06/19/2010 05:12 am ET | Updated May 25, 2011

Dragging Our Feet on Equal Pay Day

Today, a mere five days after we all rushed to the post office to file our tax returns, U.S. women have finally reached the earnings mark that their male counterparts achieved by December 31st of last year. Dubbed "Equal Pay Day," April 20th reminds us that the 60+ million working women in this country are suffering economically because equal pay is still not a reality.

The lone female among the 30 highest paid CEOs in the country, Susan Ivey of Reynolds American, is way down at number 27. But the successes for a relative few women at the top pale in comparison to the outrageous pay inequity that exists for their sisters in the everyday workforce. The National Committee on Pay Equity (NCPE) reminds us that even though the the Equal Pay Act was passed over forty years ago, women working full time, year round, still make only 77 cents for every dollar that a man makes. It's even worse if your skin happens to be black or brown. African-American women get 68 cents and Hispanics only 58 cents. Even the best-case 23 cent gap adds up over a worklife to a very unequal scorecard. Totaling more than half a million dollars for the average woman's career, it can mean the difference between owning a home or renting, sending your kids to college vs. sending them to flip burgers, and a decent retirement vs. penury in old age.

Naysayers claim there really is no pay gap -- the shortfall is due to "choices" women make. Females just naturally like the jobs with lower pay or less risk. Tell that to the women cleaning toilets at the airport or caring for HIV patients in hospitals every day. And those who refuse to believe there's a pay gap ignore reality: in every field, from engineering to law and medicine to teaching or clerking at Wal-Mart, the women make less for doing exactly the same work as the men. Another argument is that motherhood -- not sex discrimination -- is the real culprit. If that's so, we need to ask why the workplace punishes women for being mothers, but fatherhood carries no economic risk at all.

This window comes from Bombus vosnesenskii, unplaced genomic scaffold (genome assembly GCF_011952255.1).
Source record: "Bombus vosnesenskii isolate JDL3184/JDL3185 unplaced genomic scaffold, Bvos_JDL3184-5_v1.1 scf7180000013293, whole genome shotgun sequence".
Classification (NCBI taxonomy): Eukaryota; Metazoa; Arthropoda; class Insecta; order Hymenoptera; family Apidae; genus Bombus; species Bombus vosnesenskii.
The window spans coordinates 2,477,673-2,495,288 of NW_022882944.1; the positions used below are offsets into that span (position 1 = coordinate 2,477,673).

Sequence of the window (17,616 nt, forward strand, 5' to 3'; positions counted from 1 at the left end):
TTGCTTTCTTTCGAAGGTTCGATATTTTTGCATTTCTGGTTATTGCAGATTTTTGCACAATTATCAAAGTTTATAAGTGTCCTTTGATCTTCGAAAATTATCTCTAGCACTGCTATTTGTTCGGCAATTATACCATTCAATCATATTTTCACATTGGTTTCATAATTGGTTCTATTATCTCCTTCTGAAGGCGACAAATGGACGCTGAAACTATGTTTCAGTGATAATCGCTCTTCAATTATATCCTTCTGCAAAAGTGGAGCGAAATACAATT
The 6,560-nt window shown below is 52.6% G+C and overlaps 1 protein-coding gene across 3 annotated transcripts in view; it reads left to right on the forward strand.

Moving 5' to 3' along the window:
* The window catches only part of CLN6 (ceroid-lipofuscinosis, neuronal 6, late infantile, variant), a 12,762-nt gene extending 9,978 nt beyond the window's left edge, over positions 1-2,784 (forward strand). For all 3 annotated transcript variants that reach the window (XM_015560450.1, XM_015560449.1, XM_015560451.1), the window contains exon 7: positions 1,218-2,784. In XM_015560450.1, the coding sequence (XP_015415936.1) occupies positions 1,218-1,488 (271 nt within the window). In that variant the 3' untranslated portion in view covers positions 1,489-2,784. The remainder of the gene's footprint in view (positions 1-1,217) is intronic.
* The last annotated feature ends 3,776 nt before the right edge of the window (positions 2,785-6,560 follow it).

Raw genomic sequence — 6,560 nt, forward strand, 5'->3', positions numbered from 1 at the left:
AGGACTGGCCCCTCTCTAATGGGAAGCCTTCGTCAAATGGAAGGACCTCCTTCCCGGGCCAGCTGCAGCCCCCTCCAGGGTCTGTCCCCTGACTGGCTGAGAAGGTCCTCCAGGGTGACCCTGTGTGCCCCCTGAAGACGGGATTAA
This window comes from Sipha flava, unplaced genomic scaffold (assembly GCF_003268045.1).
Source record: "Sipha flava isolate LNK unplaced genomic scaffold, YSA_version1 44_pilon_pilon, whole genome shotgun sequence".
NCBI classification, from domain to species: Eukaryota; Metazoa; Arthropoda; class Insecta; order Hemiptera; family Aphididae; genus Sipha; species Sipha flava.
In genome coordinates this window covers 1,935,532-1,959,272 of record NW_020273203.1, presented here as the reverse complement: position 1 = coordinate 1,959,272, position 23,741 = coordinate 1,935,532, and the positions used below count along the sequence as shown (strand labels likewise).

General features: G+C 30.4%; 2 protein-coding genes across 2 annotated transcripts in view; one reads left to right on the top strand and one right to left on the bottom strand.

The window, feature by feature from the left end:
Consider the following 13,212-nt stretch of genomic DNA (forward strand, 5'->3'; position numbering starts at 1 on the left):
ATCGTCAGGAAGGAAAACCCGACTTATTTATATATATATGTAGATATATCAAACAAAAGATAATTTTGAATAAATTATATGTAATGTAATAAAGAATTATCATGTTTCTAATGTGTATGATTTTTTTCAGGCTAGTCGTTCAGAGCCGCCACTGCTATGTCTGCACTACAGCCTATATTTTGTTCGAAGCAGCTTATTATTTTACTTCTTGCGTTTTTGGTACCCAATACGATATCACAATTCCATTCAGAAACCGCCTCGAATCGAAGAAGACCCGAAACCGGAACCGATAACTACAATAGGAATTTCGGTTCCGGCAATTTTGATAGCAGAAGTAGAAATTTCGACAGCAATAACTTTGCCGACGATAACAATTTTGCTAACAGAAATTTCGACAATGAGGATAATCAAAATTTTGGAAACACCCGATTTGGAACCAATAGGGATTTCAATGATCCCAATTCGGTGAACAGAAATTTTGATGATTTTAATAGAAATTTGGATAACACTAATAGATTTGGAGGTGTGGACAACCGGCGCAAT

Women have made some gains in corporate board memberships -- they're now an underwhelming 14%, up from 9.5% in 1995. And no doubt because women get tired of fighting the corporate "men and good ol' boys first" mentality, new business startups by women are at an all-time high. Even so, just this week, the New York Times reported that even when women choose to go it on their own, they're still treated like second-class citizens -- particularly in the burgeoning high tech areas in places like the Silicon Valley and Austin, Texas.

Shortchanging women means shortchanging men and children as well. In the present climate of encouraging economic self-sufficiency and focusing on family well-being, righting the wrongs of unequal pay seems like a no-brainer.

The Fair Pay Act, a bill to level the paying field, has been a perennial on Capitol Hill since 1996. The FPA would outlaw discrimination in pay for jobs that are equal in skill, effort, responsibility and working conditions, even if the actual work is dissimilar. Perhaps more importantly, the bill would require employers to release summary statistics on what they pay women and men, so workers would know where they stood in the workforce.

But why wait for an act of Congress? One Governor, Bill Richardson of New Mexico, is taking action at the state level. He has issued an Executive Order requiring any business that wants a state contract to file a gender pay equity report with the state, beginning in July. After all, those contracts are funded by tax dollars from women and men alike. Corporations that claim to be in favor fairness in the workplace should be glad to take an honest look at their pay practices and correct disparities now. Those that have nothing to hide should be proud for the world to know that they pay all workers according to merit, not gender.

Right now, women who suspect pay discrimination must file a lawsuit and go into a drawn-out legal discovery process to find out whether they make less than the guy beside them. With pay statistics readily available, this expensive process could be avoided. Employers holler constantly about "frivolous lawsuits," and complain about over-regulation. Both would surely stop if employees (including white men) could see up front that they were being treated fairly.

Throughout April, state and local committees around the country are organizing events to call attention to the lighter pay envelopes of women. And the National Council of Women's Organizations has launched a website ( to teach women their rights and put them in touch with competent lawyers.

Maybe while they're waiting for justice, women should ask for a 23 percent credit on their income tax returns.

Equal Pay Day? Not yet.